As you go through the book of Ephesians, you see it in the beginning. You see it in the middle. You see it at the end. Ephesians in one sense is a big prayer sandwich that is expressing this concern for the people of God and as we're going to see right now, this is to be the model that you and I focus our own spiritual direction after. So we've seen it here in verse 16, Paul says, "I don't cease to give thanks for you and make mention of you in my prayers." Now, how much was this on his mind? He comes back to it in chapter 3. Turn to chapter 3 with me. In chapter 3, verse 12, he says, "we have boldness and confident access through faith in Christ." In verse 14 of chapter 3, he says, "For this reason I bow my knees before the Father, from whom every family in heaven and on earth derives its name, that He would grant you," I'm praying for you again that, "according to the riches of His glory, to be strengthened with power through His Spirit in the inner man, so that Christ may dwell in your hearts through faith; and that you, being rooted and grounded in love, may be able to comprehend with all the saints what is the breadth and length and height and depth, and to know the love of Christ which surpasses knowledge, that you may be filled up to all the fullness of God." Right here in the heart of the letter, right in the middle of it, he can't stop praying. He comes back to prayer and he says, "I'm praying for you." Notice as we'll see in a little bit, what he's praying for them is that they would understand and grasp the greatness of the love of God that delivered this kind of salvation to them. He says, "You've got to understand that this is more magnificent than you think. This is more revolutionary in your affections than you've understood so far." He says, "You're in the faith. I thank God for you but there is more for you to grasp. There is more for you to comprehend."

So in chapter 1, he's praying that they'll do that, that God would do that work in their lives. In chapter 3, he's saying, "O God, grant them power in the inner man so that they would see how great the love of Christ is." Then he ends in chapter 6 and turns it, you know, he's modeled this kind of prayer for us and now he commands us, the word of God commands us, to pray in like manner ourselves. Look at chapter 6, verse 18 where he says, "With all prayer and petition pray at all times in the Spirit, and with this in view, be on the alert with all perseverance and petition for all the saints." He says, "You pray for God's people. Those of you that know God through faith in Christ, you pray for God's people." Verse 19, "and pray on my behalf, that utterance may be given to me in the opening of my mouth, to make known with boldness the mystery of the gospel, for which I am an ambassador in chains; that in proclaiming it I may speak boldly, as I ought to speak." Paul says, "Pray for the people of God and pray for me. Pray for me that when I open my mouth, I would speak with a boldness that is fitting of the greatness of the Gospel." A good prayer for people to pray for their pastors even today.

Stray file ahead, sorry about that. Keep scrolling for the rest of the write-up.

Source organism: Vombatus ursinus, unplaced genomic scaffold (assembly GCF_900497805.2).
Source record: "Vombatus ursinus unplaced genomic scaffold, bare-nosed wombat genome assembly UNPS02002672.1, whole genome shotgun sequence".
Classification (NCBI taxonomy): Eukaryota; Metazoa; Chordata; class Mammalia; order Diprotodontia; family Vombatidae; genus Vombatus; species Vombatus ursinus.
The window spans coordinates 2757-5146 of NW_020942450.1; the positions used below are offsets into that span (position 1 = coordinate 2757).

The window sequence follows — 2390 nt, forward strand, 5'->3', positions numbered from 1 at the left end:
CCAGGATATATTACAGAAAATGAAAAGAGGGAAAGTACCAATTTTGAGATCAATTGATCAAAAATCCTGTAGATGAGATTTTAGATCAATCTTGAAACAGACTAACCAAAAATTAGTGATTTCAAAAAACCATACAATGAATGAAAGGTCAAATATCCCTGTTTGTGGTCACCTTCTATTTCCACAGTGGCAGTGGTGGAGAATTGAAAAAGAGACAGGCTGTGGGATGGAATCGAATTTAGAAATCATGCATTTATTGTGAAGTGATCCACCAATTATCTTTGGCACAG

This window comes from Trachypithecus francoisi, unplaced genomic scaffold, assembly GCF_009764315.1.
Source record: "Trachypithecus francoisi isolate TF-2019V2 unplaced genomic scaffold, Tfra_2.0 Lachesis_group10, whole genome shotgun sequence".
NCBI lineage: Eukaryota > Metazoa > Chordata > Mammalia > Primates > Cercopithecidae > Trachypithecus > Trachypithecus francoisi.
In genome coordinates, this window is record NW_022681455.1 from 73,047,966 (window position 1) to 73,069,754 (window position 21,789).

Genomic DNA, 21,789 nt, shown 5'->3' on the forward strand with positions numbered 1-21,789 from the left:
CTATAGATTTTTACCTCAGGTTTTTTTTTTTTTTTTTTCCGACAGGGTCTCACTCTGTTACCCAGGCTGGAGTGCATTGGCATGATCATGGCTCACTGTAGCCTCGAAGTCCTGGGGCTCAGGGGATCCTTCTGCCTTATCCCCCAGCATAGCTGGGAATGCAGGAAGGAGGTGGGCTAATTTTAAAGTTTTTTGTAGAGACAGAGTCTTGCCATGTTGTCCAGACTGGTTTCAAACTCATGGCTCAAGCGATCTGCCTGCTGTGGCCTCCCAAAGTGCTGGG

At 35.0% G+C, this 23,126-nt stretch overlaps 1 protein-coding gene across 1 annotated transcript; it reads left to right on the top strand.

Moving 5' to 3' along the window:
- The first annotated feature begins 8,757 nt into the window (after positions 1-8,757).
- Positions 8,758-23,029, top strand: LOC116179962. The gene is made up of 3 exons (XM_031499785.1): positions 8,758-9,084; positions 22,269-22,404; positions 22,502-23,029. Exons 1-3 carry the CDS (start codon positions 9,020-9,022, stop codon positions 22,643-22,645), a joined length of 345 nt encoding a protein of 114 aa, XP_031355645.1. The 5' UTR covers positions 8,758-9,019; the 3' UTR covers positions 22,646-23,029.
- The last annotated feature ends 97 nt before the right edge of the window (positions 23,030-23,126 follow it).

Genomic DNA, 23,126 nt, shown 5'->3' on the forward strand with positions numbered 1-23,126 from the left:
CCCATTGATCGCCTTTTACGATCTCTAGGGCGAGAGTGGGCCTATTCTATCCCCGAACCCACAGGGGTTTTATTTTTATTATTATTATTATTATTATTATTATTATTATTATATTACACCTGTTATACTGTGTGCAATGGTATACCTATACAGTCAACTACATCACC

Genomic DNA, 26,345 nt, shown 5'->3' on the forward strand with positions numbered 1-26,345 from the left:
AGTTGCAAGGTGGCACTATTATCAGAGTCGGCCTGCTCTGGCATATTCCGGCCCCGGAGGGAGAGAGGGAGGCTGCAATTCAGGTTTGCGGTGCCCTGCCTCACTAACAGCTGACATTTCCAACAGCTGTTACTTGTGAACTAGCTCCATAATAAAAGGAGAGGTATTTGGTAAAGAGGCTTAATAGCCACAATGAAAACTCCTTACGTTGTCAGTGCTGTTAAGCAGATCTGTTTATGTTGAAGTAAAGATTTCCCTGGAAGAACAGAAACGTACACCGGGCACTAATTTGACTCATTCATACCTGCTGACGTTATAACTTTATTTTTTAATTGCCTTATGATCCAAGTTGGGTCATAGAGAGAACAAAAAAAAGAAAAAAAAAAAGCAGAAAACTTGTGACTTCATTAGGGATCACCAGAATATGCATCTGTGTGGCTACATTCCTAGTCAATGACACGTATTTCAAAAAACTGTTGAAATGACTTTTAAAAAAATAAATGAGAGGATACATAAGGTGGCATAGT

So here's what I want you to see: first of all, just from the structure of Ephesians, chapter 1, Paul's praying; chapter 3, Paul's praying; chapter 6, he's praying and he tells us, "You pray too." He says, "I pray for you in a broad way, in a big way." He says, "You pray that way too. I pray for you to know the greatness of the love of Christ deep in your hearts. That's how you should pray too." So here's what I want you to see. We'll step back just a bit here. I want you to see more than just simply the words that Paul is using. I want you to see the bigger picture. The heart of a true Christian is inevitably drawn toward biblical priorities. The heart of a true Christian is inevitably drawn to love the people of God and he cannot help but pray. The magnificence, the excellence of salvation, Father, Son and Holy Spirit, the magnificence of their work in choosing, redeeming and sealing us, is so great that it takes over our passions, our priorities and our affections so that what we care about is defined by that, not by our earthly circumstances. The fact that God has a people that he's working this out, makes us concerned because we love him, it makes us concerned to see his purposes carried out in his people.

So the way that we pray starts to expand. It starts to be defined by the purpose of God through the ages rather than the problems of man in the day. That's what I really want you to see, at least at this point in the message is that the greatness of our redemption has such a moving powerful impact on our heart that everything that we care about is redefined than what it was when we were not Christians and it is redefined according to the purposes of God that he is working out in the ages. So what I want you to see, beloved, is that we're talking about here this morning, even though we're talking about prayer, we're talking about so much more than having a quiet time. We're talking about so much more than what you say when you pray. That's incidental to the bigger point. What I want you to see is that everything that we've talked about over the past three months about the sovereignty of God in salvation completely reorients your values so that you as a Christian identify with God's work and his people and that is expressed even in what you say when you pray, even in what's on your mind when you pray.